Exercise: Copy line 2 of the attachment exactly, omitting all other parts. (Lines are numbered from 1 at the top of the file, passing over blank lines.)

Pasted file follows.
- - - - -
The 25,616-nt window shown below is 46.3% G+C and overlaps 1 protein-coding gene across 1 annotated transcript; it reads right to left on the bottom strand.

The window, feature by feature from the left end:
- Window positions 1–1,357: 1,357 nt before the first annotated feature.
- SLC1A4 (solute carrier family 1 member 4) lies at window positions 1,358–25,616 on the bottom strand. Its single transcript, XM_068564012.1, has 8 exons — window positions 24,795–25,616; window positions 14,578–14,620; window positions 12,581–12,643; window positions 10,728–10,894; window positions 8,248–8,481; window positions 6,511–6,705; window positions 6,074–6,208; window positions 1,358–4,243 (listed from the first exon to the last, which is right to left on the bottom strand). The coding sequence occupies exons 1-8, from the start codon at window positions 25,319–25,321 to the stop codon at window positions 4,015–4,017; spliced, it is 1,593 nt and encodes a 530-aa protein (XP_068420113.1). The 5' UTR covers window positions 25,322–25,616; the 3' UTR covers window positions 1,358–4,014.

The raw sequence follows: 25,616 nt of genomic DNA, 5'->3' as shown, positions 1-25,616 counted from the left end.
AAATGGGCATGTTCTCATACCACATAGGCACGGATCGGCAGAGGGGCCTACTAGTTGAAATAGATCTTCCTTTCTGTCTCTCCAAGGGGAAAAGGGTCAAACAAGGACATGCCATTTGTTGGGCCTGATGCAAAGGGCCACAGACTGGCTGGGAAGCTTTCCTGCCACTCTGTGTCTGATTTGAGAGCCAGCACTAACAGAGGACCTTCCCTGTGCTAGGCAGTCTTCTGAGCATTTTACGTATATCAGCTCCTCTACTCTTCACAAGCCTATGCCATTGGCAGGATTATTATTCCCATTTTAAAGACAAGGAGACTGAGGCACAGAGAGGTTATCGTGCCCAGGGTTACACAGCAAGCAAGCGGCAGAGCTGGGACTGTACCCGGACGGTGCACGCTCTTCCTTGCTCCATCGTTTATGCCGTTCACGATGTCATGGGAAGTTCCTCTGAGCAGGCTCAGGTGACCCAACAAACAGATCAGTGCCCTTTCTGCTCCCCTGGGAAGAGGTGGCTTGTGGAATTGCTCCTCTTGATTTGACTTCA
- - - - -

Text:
The window, feature by feature from the left end: